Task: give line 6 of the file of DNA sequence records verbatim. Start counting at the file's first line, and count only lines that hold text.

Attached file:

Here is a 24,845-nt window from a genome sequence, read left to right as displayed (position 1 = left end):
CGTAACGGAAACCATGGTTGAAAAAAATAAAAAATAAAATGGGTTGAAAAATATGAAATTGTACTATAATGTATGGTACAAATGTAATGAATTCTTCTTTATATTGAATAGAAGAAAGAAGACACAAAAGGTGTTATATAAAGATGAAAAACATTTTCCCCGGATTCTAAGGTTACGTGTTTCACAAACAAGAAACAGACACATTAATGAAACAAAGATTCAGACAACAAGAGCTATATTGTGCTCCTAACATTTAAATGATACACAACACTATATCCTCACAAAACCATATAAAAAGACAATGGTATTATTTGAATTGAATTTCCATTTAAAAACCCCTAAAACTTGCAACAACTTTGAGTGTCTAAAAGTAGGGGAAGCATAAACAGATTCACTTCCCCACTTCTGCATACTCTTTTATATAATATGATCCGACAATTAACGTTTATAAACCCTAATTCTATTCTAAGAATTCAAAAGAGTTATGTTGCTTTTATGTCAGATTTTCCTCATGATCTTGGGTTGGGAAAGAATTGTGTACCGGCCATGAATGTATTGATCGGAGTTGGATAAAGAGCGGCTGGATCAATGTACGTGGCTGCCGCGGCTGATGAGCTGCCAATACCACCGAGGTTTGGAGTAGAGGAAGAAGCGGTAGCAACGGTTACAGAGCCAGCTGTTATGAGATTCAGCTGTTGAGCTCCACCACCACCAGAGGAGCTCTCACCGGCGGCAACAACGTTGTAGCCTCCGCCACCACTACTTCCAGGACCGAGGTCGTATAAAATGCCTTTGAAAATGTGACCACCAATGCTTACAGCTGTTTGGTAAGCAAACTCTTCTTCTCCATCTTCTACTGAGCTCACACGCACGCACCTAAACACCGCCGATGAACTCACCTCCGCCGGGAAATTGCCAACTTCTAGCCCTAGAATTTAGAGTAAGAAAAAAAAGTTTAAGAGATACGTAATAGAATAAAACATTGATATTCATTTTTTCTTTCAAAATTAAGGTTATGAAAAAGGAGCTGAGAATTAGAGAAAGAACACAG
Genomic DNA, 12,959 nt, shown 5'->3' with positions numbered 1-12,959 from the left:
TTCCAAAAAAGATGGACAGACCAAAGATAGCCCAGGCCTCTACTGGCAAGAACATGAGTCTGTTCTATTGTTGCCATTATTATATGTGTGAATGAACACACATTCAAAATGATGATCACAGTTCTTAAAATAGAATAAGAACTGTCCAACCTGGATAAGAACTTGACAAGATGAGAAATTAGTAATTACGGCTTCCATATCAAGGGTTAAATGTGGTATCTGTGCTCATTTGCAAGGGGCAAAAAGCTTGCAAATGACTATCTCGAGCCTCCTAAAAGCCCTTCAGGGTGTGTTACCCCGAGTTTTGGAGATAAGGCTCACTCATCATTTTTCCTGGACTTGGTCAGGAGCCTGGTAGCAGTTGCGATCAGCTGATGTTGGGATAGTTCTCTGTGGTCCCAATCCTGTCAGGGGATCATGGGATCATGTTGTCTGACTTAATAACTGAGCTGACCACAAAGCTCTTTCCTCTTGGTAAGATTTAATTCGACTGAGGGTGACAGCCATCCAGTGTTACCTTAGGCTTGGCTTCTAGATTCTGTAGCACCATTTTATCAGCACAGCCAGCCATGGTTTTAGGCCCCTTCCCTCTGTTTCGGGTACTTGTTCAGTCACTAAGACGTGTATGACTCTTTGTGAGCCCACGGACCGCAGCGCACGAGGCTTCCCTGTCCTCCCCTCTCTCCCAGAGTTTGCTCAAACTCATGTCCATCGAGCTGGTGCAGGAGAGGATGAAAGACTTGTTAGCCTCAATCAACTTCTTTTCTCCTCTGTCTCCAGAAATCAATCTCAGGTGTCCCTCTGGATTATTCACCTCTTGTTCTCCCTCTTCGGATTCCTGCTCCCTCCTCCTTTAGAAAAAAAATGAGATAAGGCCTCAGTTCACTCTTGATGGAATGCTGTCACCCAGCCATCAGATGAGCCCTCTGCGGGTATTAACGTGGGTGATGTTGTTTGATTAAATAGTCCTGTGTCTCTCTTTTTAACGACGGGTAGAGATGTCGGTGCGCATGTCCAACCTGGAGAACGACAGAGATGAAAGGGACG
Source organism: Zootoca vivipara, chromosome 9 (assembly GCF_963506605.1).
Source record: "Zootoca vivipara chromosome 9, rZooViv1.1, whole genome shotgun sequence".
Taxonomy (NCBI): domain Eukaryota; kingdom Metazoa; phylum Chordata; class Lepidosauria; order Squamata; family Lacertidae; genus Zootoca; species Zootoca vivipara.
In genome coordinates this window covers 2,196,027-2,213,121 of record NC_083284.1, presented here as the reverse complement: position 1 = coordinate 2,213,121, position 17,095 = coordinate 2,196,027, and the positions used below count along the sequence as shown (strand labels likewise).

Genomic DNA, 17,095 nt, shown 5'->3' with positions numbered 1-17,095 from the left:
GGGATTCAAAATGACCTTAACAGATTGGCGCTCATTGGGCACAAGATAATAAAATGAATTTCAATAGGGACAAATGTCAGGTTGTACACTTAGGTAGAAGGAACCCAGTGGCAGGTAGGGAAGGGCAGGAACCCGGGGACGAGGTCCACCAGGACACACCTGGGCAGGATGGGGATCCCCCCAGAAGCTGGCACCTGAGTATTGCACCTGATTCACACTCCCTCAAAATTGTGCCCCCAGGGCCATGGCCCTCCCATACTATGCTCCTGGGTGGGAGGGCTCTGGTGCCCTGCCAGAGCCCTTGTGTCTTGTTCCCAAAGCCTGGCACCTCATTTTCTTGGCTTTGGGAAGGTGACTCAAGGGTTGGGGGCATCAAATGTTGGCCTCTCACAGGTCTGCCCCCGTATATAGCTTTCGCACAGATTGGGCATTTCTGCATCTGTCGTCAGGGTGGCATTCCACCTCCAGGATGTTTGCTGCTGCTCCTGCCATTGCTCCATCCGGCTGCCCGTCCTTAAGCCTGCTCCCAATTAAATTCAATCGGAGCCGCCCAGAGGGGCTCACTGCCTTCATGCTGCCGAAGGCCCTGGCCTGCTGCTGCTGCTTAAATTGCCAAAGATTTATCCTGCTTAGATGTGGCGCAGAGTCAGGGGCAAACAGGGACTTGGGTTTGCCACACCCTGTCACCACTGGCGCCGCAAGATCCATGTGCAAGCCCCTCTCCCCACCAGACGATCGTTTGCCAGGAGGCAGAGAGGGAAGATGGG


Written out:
Source record: "Zootoca vivipara chromosome 9, rZooViv1.1, whole genome shotgun sequence".